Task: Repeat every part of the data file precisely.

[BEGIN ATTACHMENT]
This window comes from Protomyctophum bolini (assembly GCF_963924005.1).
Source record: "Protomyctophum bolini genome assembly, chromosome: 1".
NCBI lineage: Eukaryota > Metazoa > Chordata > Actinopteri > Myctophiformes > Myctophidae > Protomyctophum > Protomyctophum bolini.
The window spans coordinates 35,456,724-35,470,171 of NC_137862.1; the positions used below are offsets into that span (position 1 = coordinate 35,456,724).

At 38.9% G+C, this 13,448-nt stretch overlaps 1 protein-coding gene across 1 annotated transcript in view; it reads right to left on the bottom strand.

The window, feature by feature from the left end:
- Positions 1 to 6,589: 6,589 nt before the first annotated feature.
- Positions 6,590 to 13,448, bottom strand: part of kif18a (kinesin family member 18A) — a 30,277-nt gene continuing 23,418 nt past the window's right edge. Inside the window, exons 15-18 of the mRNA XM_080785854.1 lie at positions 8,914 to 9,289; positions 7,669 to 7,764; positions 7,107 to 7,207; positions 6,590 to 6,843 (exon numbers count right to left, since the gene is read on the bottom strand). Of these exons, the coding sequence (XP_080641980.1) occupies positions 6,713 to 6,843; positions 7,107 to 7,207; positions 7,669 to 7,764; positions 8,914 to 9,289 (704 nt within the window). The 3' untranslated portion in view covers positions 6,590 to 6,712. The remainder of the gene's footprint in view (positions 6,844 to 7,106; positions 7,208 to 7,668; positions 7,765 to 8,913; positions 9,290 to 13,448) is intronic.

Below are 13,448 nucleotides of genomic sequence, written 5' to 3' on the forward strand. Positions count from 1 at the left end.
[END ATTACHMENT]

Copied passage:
This window comes from Protomyctophum bolini (assembly GCF_963924005.1).
Source record: "Protomyctophum bolini genome assembly, chromosome: 1".
NCBI lineage: Eukaryota > Metazoa > Chordata > Actinopteri > Myctophiformes > Myctophidae > Protomyctophum > Protomyctophum bolini.
The window spans coordinates 35,456,724-35,470,171 of NC_137862.1; the positions used below are offsets into that span (position 1 = coordinate 35,456,724).

At 38.9% G+C, this 13,448-nt stretch overlaps 1 protein-coding gene across 1 annotated transcript in view; it reads right to left on the bottom strand.

The window, feature by feature from the left end:
- Positions 1 to 6,589: 6,589 nt before the first annotated feature.
- Positions 6,590 to 13,448, bottom strand: part of kif18a (kinesin family member 18A) — a 30,277-nt gene continuing 23,418 nt past the window's right edge. Inside the window, exons 15-18 of the mRNA XM_080785854.1 lie at positions 8,914 to 9,289; positions 7,669 to 7,764; positions 7,107 to 7,207; positions 6,590 to 6,843 (exon numbers count right to left, since the gene is read on the bottom strand). Of these exons, the coding sequence (XP_080641980.1) occupies positions 6,713 to 6,843; positions 7,107 to 7,207; positions 7,669 to 7,764; positions 8,914 to 9,289 (704 nt within the window). The 3' untranslated portion in view covers positions 6,590 to 6,712. The remainder of the gene's footprint in view (positions 6,844 to 7,106; positions 7,208 to 7,668; positions 7,765 to 8,913; positions 9,290 to 13,448) is intronic.

Below are 13,448 nucleotides of genomic sequence, written 5' to 3' on the forward strand. Positions count from 1 at the left end.